While it might be new for organisers running predominantly European shows, logistics providers with global experience are in prime position to help.
“You need to start speaking to logistic companies, agents, and partners much earlier. You must start those conversations because there is no one-size-fits-all solution, [you need to] work through what it is that you need and the best thing for your shipment,” Marchant advises.
Hunter agrees: “Companies that have frequently exhibited around Europe have a routine and process that they like to follow. Many companies have often shipped catering supplies such as soft drinks, tea and coffee and snacks for use on the stand, usually because it is much easier than having to go to shops near the exhibition venue. This is now no longer an option due to import regulations and restrictions. These are not new as they existed all the time that the UK was a member of the EU. However, these regulations and restrictions apply to British companies now that the UK is classed as a ‘third country’.
“For many of the freight forwarders involved in exhibitions outside the EU, the change has been relatively simple, but the key is having first-hand knowledge and understanding of the requirements and know how the regulations are applied at the various venues. Again, this is nothing new as the UK applied the EU customs regulations slightly differently to France, which in turn applied them slightly differently to Spain and Germany, etc.”
Dean Wale, global sales development manager at CEVA Logistics says the “enormous” amount of extra documentation has an inevitable cost.
Exhibitors must now provide commodity codes, power of attorney forms and ATA Carnets – customs documents often referred to as a passport for goods – which then must be checked by an agent in the destination country and cannot be amended.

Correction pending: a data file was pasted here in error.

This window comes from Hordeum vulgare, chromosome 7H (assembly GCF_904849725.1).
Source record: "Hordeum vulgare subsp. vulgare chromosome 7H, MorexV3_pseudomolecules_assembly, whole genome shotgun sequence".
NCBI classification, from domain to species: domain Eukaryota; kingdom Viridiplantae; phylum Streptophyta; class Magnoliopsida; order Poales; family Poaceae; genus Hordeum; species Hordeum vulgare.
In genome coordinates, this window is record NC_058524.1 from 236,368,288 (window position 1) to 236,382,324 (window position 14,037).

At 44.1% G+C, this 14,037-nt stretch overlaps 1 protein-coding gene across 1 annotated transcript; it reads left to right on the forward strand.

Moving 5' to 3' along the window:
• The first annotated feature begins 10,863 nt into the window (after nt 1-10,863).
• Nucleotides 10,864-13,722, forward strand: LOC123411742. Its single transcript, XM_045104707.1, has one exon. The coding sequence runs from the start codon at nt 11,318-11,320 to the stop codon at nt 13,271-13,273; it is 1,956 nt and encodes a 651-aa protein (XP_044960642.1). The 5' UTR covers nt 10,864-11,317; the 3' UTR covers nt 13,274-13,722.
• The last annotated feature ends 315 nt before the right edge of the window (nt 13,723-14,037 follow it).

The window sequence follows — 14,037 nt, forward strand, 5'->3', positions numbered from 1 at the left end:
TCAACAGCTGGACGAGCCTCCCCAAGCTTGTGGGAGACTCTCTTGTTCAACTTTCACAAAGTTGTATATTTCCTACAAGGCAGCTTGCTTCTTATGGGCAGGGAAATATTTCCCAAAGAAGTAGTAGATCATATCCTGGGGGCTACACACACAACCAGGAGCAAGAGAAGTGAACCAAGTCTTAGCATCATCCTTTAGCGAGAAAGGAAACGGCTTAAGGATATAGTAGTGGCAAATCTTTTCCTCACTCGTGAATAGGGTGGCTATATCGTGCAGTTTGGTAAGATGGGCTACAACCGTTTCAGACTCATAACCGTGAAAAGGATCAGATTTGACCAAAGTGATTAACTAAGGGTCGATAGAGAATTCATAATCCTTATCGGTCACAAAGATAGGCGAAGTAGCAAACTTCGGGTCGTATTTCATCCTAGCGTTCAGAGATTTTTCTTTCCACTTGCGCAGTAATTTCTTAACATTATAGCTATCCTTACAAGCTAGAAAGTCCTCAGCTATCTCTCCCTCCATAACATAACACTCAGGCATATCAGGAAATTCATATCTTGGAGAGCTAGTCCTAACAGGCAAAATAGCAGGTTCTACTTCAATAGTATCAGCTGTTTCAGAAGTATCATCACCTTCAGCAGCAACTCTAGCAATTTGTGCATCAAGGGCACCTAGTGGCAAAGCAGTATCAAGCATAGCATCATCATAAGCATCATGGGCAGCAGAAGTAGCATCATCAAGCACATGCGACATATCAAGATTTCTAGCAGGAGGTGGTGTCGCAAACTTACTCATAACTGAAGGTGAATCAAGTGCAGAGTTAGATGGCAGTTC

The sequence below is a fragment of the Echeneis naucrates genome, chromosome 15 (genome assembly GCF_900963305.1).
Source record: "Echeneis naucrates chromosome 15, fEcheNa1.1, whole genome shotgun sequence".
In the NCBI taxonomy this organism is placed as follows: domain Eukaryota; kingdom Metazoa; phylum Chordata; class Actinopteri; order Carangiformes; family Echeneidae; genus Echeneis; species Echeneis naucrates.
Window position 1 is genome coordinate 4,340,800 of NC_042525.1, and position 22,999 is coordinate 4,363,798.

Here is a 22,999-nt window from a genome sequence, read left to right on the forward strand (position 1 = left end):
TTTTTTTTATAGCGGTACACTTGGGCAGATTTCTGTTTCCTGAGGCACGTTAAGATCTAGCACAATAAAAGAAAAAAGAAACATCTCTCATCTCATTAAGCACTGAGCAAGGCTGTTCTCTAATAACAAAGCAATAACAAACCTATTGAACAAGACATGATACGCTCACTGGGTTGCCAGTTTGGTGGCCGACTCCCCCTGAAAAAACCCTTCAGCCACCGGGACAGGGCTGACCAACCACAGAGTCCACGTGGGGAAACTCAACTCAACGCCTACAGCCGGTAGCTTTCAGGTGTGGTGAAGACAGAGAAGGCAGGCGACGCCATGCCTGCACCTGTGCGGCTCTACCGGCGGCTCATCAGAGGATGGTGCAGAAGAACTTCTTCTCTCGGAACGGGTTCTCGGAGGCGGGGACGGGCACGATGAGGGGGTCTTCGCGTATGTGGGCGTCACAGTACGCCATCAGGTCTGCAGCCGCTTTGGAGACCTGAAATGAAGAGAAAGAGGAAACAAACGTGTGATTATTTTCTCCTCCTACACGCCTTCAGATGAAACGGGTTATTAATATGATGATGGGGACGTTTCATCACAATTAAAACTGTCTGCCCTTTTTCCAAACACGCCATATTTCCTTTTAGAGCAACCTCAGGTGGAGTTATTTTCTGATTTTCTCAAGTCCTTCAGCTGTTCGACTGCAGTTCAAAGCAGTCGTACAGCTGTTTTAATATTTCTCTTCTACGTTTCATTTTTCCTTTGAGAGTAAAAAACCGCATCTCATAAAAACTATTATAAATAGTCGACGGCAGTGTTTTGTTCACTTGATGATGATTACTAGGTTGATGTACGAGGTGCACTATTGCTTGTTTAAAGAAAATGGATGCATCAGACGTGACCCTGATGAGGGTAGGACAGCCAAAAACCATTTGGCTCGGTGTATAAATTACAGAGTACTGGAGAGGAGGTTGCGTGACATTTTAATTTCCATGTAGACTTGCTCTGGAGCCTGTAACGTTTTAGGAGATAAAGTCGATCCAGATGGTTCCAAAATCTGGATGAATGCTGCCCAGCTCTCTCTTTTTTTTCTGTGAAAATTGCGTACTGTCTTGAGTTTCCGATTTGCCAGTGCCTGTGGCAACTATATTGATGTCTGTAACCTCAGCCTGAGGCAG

“Once the documentation has been produced and checked with the agent in the respective country the shipment is final you can’t just chuck a couple of extra boxes on the pallet like we did in the old days,” Wale says. “All of this is extremely time consuming and has a cost implication which exhibitors and stand contractors wouldn’t have experienced pre-Brexit.”
Highlighting the scale of additional costs, Hunter says it varies from show to show but increases of between 250% and 400% for a single shipment are now commonplace.
“Naturally, once additional customs entries have been factored in, together with import taxes, additional tariff headings and special clearance costs, the increase can be substantially higher,” Hunter says.
So, how can the issues be resolved? In addition to planning logistics requirements earlier – education is needed for organisers and exhibitors.
Wale suggests: “Organisers and their appointed logistics partners must try to educate exhibitors in the new processes. This can be achieved by hosting pre-show exhibitor/supplier workshops, online learning webinars, and re-iterating the importance of contacting the official logistics supplier at the earliest opportunity.”